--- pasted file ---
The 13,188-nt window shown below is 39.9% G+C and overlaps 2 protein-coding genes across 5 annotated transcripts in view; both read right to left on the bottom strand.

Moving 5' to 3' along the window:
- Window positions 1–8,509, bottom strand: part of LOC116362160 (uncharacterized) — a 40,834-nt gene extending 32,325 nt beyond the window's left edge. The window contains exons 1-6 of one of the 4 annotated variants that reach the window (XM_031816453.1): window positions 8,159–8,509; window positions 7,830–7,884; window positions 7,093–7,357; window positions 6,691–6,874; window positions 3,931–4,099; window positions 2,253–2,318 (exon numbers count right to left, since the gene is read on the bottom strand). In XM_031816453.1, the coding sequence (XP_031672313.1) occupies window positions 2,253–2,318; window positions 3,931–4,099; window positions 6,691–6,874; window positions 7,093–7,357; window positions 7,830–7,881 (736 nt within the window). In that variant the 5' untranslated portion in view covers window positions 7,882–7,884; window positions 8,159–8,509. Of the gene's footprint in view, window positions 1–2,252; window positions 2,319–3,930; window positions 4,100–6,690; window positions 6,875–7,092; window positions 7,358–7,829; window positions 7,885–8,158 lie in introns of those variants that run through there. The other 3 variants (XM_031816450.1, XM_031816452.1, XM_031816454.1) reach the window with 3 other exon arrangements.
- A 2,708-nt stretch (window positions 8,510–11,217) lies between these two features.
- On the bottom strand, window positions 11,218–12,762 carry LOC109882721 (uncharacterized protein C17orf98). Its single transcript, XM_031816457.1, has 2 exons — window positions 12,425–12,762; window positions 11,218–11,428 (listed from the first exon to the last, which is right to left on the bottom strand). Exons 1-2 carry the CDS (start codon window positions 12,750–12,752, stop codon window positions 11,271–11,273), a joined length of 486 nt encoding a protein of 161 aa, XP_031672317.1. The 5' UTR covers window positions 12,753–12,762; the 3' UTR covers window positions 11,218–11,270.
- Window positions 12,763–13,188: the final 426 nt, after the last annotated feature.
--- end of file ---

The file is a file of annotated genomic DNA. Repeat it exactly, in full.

The 13,188-nt window shown below is 39.9% G+C and overlaps 2 protein-coding genes across 5 annotated transcripts in view; both read right to left on the bottom strand.

Moving 5' to 3' along the window:
- Window positions 1–8,509, bottom strand: part of LOC116362160 (uncharacterized) — a 40,834-nt gene extending 32,325 nt beyond the window's left edge. The window contains exons 1-6 of one of the 4 annotated variants that reach the window (XM_031816453.1): window positions 8,159–8,509; window positions 7,830–7,884; window positions 7,093–7,357; window positions 6,691–6,874; window positions 3,931–4,099; window positions 2,253–2,318 (exon numbers count right to left, since the gene is read on the bottom strand). In XM_031816453.1, the coding sequence (XP_031672313.1) occupies window positions 2,253–2,318; window positions 3,931–4,099; window positions 6,691–6,874; window positions 7,093–7,357; window positions 7,830–7,881 (736 nt within the window). In that variant the 5' untranslated portion in view covers window positions 7,882–7,884; window positions 8,159–8,509. Of the gene's footprint in view, window positions 1–2,252; window positions 2,319–3,930; window positions 4,100–6,690; window positions 6,875–7,092; window positions 7,358–7,829; window positions 7,885–8,158 lie in introns of those variants that run through there. The other 3 variants (XM_031816450.1, XM_031816452.1, XM_031816454.1) reach the window with 3 other exon arrangements.
- A 2,708-nt stretch (window positions 8,510–11,217) lies between these two features.
- On the bottom strand, window positions 11,218–12,762 carry LOC109882721 (uncharacterized protein C17orf98). Its single transcript, XM_031816457.1, has 2 exons — window positions 12,425–12,762; window positions 11,218–11,428 (listed from the first exon to the last, which is right to left on the bottom strand). Exons 1-2 carry the CDS (start codon window positions 12,750–12,752, stop codon window positions 11,271–11,273), a joined length of 486 nt encoding a protein of 161 aa, XP_031672317.1. The 5' UTR covers window positions 12,753–12,762; the 3' UTR covers window positions 11,218–11,270.
- Window positions 12,763–13,188: the final 426 nt, after the last annotated feature.